British horror film Entity hits DVD next week, and we’ve already given the chiller a thumbs up review here on our site.

Luckily for us, we were able to grab a chat with one of the film’s leads this week – German actor Branko Tomovic, who plays the mysterious Yuri.

Branko, 33, has made his name with a host of TV drama appearances, as well as roles in films such as Into The Woods and Interview With A Hitman.

Here’s what he had to say.

 

MR: How did you first become involved in the project?
I was in a TV series a few years ago called ‘Whitechapel’ which is about a modern Jack the Ripper copycat murder. I played one of the main suspects there, it wasn’t even such a big part, but a pretty cool one. I played this creepy morgue man who sleeps in the mortuary amongst the dead. Steve liked me in that and they send me the script for ‘Entity’. Although the first script I received was completely different, the working title was still “Beast’ and there was no Yuri in it yet. The original character was this 50 year old English professor of Paranormal Studies. So after seeing me in ‘Whitechapel’, Steve rewrote the part and changed the character into Yuri and since the story is set in Siberia it made sense to make him Russian. I was looking for a good horror script and was thrilled when this came my way.
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MR: Your character develops considerably during the course of the film as his motives are revealed – was this what appealed to you?
Yes, exactly. I never wanted him to be this one-dimensional or stereotypical Eastern European villain. Yuri is probably a very sad and desperate character, twisted and ambiguous. People will of course find him suspicious from the beginning, just because he is the only foreigner. But he never shows his real face until he really has to and his motives are absolutely understandable. Unfortunately though, his loss is so great for him and being in this place is overwhelming and unbearable, so that he is almost being pushed to the edge of madness. I absolutely enjoyed playing this character.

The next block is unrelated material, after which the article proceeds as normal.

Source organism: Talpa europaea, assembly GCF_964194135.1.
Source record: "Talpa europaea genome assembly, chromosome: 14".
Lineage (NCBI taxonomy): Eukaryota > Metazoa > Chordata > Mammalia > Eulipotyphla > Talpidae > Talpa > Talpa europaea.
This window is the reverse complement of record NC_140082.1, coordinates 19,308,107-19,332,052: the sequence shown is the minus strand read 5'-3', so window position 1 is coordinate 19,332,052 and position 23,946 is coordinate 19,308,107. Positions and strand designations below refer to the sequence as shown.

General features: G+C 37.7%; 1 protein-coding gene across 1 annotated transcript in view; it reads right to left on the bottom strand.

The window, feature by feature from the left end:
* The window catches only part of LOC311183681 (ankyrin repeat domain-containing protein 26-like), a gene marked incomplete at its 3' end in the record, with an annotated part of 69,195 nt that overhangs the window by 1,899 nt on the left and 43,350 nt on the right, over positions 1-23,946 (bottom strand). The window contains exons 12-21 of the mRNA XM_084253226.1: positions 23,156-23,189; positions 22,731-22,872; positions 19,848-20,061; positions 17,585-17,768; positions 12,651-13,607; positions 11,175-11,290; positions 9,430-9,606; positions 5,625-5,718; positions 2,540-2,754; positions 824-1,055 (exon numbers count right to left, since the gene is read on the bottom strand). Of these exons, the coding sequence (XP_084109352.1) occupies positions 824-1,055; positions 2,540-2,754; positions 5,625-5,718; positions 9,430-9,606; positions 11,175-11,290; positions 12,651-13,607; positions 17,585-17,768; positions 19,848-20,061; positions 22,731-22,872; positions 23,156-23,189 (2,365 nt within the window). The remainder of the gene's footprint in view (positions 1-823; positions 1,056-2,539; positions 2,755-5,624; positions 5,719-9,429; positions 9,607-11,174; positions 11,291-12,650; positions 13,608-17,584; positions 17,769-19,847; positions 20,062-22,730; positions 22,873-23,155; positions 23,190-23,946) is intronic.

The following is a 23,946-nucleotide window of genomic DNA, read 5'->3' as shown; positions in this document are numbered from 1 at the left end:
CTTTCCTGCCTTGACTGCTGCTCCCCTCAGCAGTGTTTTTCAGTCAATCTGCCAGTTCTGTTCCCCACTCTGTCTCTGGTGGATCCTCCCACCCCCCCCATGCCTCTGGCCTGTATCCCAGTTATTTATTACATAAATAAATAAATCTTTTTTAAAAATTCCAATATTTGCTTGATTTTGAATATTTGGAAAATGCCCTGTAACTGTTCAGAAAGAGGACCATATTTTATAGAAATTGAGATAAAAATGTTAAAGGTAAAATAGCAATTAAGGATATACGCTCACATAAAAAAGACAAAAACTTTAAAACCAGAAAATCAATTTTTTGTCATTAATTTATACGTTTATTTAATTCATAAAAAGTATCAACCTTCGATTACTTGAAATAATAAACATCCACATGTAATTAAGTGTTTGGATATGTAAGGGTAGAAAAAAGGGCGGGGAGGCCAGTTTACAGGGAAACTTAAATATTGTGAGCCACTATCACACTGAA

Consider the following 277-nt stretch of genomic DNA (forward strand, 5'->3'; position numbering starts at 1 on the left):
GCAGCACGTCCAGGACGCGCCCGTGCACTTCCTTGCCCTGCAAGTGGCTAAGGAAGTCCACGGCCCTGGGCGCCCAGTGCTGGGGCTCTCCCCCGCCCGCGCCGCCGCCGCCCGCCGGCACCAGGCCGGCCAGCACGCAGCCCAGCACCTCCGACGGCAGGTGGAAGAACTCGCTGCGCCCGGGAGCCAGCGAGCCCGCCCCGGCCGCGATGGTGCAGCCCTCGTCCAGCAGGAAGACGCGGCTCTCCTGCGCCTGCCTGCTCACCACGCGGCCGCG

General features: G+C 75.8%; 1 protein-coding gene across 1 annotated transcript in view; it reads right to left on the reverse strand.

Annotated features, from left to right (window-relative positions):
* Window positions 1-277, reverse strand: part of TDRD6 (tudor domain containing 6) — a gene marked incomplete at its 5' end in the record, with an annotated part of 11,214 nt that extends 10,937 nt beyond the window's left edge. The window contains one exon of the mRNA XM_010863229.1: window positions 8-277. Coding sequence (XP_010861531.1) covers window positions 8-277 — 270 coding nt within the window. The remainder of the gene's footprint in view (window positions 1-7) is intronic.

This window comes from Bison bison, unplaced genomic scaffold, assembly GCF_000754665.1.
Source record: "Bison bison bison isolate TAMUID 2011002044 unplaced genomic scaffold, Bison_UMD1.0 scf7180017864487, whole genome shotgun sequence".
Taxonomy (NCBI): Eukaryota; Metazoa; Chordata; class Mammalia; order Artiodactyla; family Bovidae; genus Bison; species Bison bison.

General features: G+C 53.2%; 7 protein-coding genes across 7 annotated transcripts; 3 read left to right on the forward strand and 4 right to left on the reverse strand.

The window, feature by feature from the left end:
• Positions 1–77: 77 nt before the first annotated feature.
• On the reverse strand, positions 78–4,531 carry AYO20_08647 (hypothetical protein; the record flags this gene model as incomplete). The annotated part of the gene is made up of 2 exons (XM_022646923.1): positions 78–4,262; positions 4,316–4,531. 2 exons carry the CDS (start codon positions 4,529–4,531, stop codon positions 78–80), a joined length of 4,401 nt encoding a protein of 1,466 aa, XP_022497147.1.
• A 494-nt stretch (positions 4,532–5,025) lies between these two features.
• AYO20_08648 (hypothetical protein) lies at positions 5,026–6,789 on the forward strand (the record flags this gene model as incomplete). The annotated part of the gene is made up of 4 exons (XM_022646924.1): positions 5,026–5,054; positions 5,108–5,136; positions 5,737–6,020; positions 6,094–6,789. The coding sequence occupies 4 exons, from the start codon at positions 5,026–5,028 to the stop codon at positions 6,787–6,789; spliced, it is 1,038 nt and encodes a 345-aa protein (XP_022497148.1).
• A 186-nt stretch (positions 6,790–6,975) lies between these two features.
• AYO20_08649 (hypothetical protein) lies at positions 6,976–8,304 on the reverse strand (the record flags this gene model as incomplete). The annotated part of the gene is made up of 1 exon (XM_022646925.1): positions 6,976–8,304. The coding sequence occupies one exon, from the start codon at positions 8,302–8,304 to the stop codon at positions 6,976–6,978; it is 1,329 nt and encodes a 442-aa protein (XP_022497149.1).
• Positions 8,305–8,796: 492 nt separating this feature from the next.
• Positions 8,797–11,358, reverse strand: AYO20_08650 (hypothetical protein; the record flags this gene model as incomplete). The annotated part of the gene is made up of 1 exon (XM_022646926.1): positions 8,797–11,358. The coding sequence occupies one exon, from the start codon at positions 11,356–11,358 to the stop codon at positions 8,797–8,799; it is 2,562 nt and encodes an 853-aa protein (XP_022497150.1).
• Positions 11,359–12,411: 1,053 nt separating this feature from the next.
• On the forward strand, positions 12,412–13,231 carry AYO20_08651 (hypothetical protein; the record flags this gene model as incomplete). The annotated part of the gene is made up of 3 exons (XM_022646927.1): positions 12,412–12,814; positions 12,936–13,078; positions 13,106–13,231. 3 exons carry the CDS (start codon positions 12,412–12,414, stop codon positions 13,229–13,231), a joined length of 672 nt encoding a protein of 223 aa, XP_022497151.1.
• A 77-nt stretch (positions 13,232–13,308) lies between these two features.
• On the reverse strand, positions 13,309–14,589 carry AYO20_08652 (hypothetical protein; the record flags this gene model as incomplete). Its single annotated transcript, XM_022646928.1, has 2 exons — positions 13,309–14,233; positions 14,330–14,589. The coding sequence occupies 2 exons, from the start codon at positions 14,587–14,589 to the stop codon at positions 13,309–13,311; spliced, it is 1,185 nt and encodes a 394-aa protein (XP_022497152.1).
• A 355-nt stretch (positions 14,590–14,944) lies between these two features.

MR: How much of a challenge was it filming so many scenes in poor light or near darkness?
The cold was a much bigger challenge, it would have probably been warmer to shoot in Siberia! My pupils are almost always dilated so my night vision is pretty good. I was never afraid of the dark, but that place was very creepy and abandoned in every sense, you wouldn’t want to be there by yourself! It’s like a labyrinth, there was no structure to it, very easy to get lost. So that there was no light for most of the time didn’t help us really and torches only last for so long, but I guess that’s exactly how it came across in the film, and that’s great because it’s authentic.
MR: The premise – documentary crew visit a creepy location – has been done a lot in horror cinema recently. What do you think separates Entity from the rest of the pack?
Entity has a very claustrophobic feel to it. I think this weird location the characters find themselves in, which is almost like an additional character, combined with the Entity and Yuri’s own mission makes it really uncomfortable and tense as there seems to be no escape. It feels like slowly being suffocated. I think especially the emotional depth you find in Entity separates it from other generic body count slashers.
MR: Are you a fan of the horror genre yourself? If so, what would you say have been the best horror films of recent years?
Yeah, I am huge genre fan! I have many favourite films for different reasons, I like a great twist as in ‘The Others’, ‘The Orphange’ or ‘Red Lights’, unique foreign ones like ‘Let the Right One In’, ‘The Host’ or ‘Dead Snow’, and of course films like ‘Misery’ and ‘Silence of the Lambs’ not only for brilliant acting performances. ’30 Days of Night’ is probably one of the best vampire films I have ever seen, I could go on forever…
MR: What can you tell us about any upcoming projects you are involved with?
I just got cast as Nikola Tesla in ‘The Mad Scientist’ directed by Michael Anton, which is a biopic about Tesla’s life following his arrival in New York in 1884, his battles with Thomas Edison, friendship with Mark Twain and his great inventions. We are planning to shoot later this year and it’s a great challenge to play a character that has really existed. There will be references and material out there already which describe him, his demeanour, his persona, his accent, his everything, so you have to stick with that and can’t leave it up to your imagination. It’s about being truthful and respectful to history, I’m very much looking forward to that.

 

About The Author

Simon Fitzjohn

Simon is a journalism tutor in London, who also just happens to be a movie fanatic, with a craving for the darker side of cinema. He has written two books, one on the horror films of director Bob Clark (2014) and the other on the history of the character Norman Bates (2015). His third book, on the work of British exploitation director Pete Walker, is due in 2017.